April 14, 2020 at 9:32 am

Happy Beginnings | Rachel Broughton Found Intellectual Home in Students for Law, Justice & Culture

Rachel Braughton, portrait

Rachel Braughton

The Happy Beginnings series features College of Arts & Sciences graduates who are getting started in careers, graduate school and service.

Rachel Broughton is a senior studying anthropology in the Honors Tutorial College and a member of the Center for Law, Justice & Culture’s Certificate Class of 2020.

She cites her experiences in the organization Students for Law, Justice & Culture and in the Certificate for Law, Justice & Culture as pivotal in her academic career.

What do you plan to do upon graduation?

After graduation, I plan on seeking internships at museums that are cultural literacy- and social justice-oriented, and then applying for a master’s program in museum studies or public history!

How has the organization Students for Law, Justice & Culture affected your time at Ohio University?

I have been the president of the student organization, Students for Law, Justice & Culture since my junior year. The first time I went to an SLJC meeting, I was immediately intimidated by the level of conversation happening in the room. We were discussing current events, what we were learning in class, the books we were reading, and folding it all into a law & society framework.

This organization has been so rewarding to be a part of. You know when you’re having a class discussion about a reading you were really interested in, but no one seems to have read it, and the conversation doesn’t really go anywhere? You’re just kind of stuck in this loop of questions you want to ask and unsatisfied curiosities…. The SLJC is a place where you can bring in those discussions and just talk about them from hours, from different standpoints, analyzing and processing what you’re interested in or what you’re learning about.

I am learning constantly from the others in SLJC, and after that initial intimidation I was never afraid to admit when I didn’t know what it was that someone was talking about. It’s an open group, more than willing to educate one another, and we bring in faculty when all of us want to know more!

It’s been so great to share my passions with the group and work on projects that we are all extremely interested in. It’s also been a wonderful way for me to get to know faculty members on a more personal basis and hear what it is they’ve dedicated their time to researching and exploring.

Sometimes, SLJC has also just been a place for a bit of catharsis, we are all highly motivated students and sometimes it’s nice to just vent about our workloads, support one another, and groan about the often ridiculousness of politics.

What drew you to apply to the Certificate for Law, Justice & Culture?

What sparked my interest in the certificate program was the Spring Break Human Rights, Law, and Justice study abroad in Northern Ireland.

The trip was incredible, and despite only being nine days, it was packed with an amazing amount of information and inspiring adventures. I constantly recommend that trip to people I come across.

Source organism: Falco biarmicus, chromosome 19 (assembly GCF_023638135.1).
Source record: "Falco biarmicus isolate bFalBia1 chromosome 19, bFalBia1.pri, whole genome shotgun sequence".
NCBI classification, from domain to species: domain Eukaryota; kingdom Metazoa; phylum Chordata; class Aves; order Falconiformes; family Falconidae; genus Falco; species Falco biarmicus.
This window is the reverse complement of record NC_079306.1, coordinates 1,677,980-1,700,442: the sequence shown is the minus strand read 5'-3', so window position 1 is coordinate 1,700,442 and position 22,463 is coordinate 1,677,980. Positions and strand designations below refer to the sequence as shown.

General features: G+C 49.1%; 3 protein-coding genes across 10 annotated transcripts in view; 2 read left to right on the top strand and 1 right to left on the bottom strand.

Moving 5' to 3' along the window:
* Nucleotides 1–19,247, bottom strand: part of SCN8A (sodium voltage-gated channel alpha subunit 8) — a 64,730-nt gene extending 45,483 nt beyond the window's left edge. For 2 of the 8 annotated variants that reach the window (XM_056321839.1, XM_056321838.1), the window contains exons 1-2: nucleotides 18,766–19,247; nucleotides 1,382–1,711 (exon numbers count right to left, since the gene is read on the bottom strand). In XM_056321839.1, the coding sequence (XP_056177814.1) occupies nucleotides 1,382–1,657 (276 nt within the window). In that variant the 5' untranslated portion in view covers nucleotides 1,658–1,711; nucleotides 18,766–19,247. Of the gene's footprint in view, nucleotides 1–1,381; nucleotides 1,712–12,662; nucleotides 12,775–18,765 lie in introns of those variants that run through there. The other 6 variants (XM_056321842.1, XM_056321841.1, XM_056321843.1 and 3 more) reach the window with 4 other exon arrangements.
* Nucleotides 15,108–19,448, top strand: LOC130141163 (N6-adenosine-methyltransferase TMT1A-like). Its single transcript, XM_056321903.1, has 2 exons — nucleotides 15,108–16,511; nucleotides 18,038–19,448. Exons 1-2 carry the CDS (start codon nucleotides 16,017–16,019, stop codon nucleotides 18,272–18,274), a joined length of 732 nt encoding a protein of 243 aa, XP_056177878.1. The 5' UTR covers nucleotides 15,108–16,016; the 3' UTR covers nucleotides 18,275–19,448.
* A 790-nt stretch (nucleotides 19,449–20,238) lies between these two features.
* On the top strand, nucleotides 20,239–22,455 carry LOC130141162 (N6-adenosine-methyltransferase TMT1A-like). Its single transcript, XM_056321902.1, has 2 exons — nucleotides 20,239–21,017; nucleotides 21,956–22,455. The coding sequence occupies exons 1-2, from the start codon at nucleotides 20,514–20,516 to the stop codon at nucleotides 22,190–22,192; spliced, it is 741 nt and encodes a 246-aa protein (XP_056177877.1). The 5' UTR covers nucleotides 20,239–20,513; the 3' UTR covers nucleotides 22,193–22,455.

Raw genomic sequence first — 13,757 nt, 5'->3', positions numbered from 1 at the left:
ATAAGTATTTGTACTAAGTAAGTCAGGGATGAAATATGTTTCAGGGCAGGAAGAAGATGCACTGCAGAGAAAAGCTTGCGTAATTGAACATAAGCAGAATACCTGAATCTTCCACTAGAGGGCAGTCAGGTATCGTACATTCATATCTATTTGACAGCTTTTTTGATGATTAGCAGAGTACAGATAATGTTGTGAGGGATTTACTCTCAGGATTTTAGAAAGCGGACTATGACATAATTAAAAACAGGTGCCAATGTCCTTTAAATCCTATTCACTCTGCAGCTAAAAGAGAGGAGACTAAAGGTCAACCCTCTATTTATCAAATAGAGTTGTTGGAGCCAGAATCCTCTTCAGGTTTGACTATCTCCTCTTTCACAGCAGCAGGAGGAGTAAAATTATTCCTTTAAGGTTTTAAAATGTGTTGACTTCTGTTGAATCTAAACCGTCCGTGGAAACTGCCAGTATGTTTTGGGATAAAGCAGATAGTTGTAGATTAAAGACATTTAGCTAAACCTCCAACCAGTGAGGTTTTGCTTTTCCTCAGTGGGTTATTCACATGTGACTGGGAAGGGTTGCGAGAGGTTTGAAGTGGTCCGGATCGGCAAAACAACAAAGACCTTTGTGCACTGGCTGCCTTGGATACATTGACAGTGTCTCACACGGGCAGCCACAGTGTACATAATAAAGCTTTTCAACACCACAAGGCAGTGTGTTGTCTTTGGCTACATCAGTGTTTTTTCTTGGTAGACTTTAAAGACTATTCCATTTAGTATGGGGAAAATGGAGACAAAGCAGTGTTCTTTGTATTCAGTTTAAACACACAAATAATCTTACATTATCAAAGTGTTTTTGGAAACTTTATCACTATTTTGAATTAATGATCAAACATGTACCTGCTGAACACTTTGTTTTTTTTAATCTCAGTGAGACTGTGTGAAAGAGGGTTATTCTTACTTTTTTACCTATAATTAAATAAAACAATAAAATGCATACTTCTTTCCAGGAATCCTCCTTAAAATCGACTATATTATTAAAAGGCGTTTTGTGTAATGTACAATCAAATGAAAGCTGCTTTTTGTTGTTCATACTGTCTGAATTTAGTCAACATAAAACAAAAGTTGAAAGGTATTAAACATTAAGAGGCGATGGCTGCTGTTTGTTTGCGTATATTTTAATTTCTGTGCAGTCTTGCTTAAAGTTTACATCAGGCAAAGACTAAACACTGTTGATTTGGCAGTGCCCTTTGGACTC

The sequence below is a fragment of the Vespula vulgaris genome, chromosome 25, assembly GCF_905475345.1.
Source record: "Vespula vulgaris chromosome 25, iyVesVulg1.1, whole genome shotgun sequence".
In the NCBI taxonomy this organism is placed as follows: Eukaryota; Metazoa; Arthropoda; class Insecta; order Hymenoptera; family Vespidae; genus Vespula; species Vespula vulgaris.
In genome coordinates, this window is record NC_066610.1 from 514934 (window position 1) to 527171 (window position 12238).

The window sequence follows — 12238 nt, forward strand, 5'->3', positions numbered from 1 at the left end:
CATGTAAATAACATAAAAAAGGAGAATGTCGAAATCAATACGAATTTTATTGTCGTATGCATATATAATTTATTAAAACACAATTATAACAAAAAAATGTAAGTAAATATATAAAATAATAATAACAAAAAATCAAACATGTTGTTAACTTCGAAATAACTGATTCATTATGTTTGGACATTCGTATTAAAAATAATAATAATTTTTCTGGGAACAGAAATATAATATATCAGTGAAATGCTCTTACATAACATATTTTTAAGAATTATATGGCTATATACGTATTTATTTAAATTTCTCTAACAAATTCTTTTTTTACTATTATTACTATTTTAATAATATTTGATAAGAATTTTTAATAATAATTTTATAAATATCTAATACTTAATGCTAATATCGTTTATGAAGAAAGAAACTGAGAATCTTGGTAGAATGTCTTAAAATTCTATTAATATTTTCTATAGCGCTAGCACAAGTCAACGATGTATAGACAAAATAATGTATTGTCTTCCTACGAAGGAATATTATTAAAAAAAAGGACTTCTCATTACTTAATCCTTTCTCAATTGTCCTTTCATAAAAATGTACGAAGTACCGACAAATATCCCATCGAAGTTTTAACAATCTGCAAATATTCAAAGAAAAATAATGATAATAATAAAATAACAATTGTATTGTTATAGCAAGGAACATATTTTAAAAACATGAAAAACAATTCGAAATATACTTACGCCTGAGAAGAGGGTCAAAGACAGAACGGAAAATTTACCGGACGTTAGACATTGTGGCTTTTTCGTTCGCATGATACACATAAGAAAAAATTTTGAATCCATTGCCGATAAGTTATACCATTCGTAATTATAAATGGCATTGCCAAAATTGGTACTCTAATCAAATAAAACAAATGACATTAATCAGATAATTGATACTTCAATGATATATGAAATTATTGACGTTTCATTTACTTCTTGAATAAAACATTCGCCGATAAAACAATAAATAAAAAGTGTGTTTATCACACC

Before then, I had not learned a lot about transitional justice and human rights from a sociolegal standpoint, and it set me on a path of exploring those topics further. I still read my journal entries from that trip to give me inspiration!

How did your time within the CLJC affect this path forward?

The knowledge I have gained from being part of the CLJC has driven me further to pursue an education in social justice, and incorporate that into my passion for museums as a site for critical thinking and exploration.

It has also helped me tremendously with being a self-reflective and mindful anthropology student when doing fieldwork as I did in Peru, and when writing about other cultures.

What are you most grateful for regarding the CLJC?

I think I am most grateful for the connections I have made through the CLJC, both students, faculty, and visiting scholars. I have learned so much through my peers involved in the center, and the faculty that come to visit and discuss their interests and studies with us.

The CLJC offers such a rich variety of events and experiences for students that is so rarely available in other institutional settings. It has a wonderful way of bridging the gap between students and professionals onto one platform where individuals can discuss their ideas, interests, and passions openly with like-minded people.

What class within the certificate offerings was your favorite?

It’s hard to choose, but probably Criminal Justice with Dr. Holly Ningard. Dr. Ningard is a wonderful professor. It’s a really accessible class for people of any major and with any background knowledge, and yet it is packed with insight about our criminal justice system.

The readings for this class were amazing, and Dr. Ningard is just one of those professors who you genuinely enjoy interacting with, and makes you feel excited to go to class every day.

The class advocates for critical thinking and maintaining an open dialogue about what could be improved in our criminal justice system and how we define criminality and justice. It’s a class I think every student should take.

Is there a CLJC faculty affiliate who helped shape your time here?

Dr. Haley Duschinski has been a consistent support and role model throughout my time at Ohio University. I had a tutorial with her when I was a freshman, and the readings we chose as well as the lengthy discussions we had about them expanded my mind in so many ways.

Despite having a million things on her plate, she always manages to make time for her students! Her energy and passion for what she does has always inspired me.

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